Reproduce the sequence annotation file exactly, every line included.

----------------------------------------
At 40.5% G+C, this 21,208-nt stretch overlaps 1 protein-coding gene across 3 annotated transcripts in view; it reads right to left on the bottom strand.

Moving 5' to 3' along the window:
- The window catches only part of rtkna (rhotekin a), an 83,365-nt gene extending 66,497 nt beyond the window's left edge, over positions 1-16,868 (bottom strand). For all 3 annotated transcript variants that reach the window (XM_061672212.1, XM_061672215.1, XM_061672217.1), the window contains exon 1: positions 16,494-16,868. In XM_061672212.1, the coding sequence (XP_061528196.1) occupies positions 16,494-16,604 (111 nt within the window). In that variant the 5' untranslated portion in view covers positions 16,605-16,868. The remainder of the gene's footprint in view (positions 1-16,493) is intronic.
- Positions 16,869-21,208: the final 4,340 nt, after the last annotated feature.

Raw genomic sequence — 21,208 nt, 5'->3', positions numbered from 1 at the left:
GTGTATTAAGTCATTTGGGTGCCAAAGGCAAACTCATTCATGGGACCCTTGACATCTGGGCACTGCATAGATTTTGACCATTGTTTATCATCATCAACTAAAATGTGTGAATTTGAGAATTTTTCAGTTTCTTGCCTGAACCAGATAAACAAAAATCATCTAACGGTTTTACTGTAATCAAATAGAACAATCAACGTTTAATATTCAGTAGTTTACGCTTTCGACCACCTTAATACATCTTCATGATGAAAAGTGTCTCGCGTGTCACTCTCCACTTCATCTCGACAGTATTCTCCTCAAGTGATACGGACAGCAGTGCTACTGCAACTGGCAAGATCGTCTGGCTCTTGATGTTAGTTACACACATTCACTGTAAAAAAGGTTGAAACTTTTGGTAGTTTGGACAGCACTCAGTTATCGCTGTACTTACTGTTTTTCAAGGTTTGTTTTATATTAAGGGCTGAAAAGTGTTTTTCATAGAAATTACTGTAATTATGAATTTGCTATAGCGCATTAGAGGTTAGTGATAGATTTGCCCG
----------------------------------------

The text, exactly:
At 40.5% G+C, this 21,208-nt stretch overlaps 1 protein-coding gene across 3 annotated transcripts in view; it reads right to left on the bottom strand.

Moving 5' to 3' along the window:
- The window catches only part of rtkna (rhotekin a), an 83,365-nt gene extending 66,497 nt beyond the window's left edge, over positions 1-16,868 (bottom strand). For all 3 annotated transcript variants that reach the window (XM_061672212.1, XM_061672215.1, XM_061672217.1), the window contains exon 1: positions 16,494-16,868. In XM_061672212.1, the coding sequence (XP_061528196.1) occupies positions 16,494-16,604 (111 nt within the window). In that variant the 5' untranslated portion in view covers positions 16,605-16,868. The remainder of the gene's footprint in view (positions 1-16,493) is intronic.
- Positions 16,869-21,208: the final 4,340 nt, after the last annotated feature.

Raw genomic sequence — 21,208 nt, 5'->3', positions numbered from 1 at the left:
GTGTATTAAGTCATTTGGGTGCCAAAGGCAAACTCATTCATGGGACCCTTGACATCTGGGCACTGCATAGATTTTGACCATTGTTTATCATCATCAACTAAAATGTGTGAATTTGAGAATTTTTCAGTTTCTTGCCTGAACCAGATAAACAAAAATCATCTAACGGTTTTACTGTAATCAAATAGAACAATCAACGTTTAATATTCAGTAGTTTACGCTTTCGACCACCTTAATACATCTTCATGATGAAAAGTGTCTCGCGTGTCACTCTCCACTTCATCTCGACAGTATTCTCCTCAAGTGATACGGACAGCAGTGCTACTGCAACTGGCAAGATCGTCTGGCTCTTGATGTTAGTTACACACATTCACTGTAAAAAAGGTTGAAACTTTTGGTAGTTTGGACAGCACTCAGTTATCGCTGTACTTACTGTTTTTCAAGGTTTGTTTTATATTAAGGGCTGAAAAGTGTTTTTCATAGAAATTACTGTAATTATGAATTTGCTATAGCGCATTAGAGGTTAGTGATAGATTTGCCCG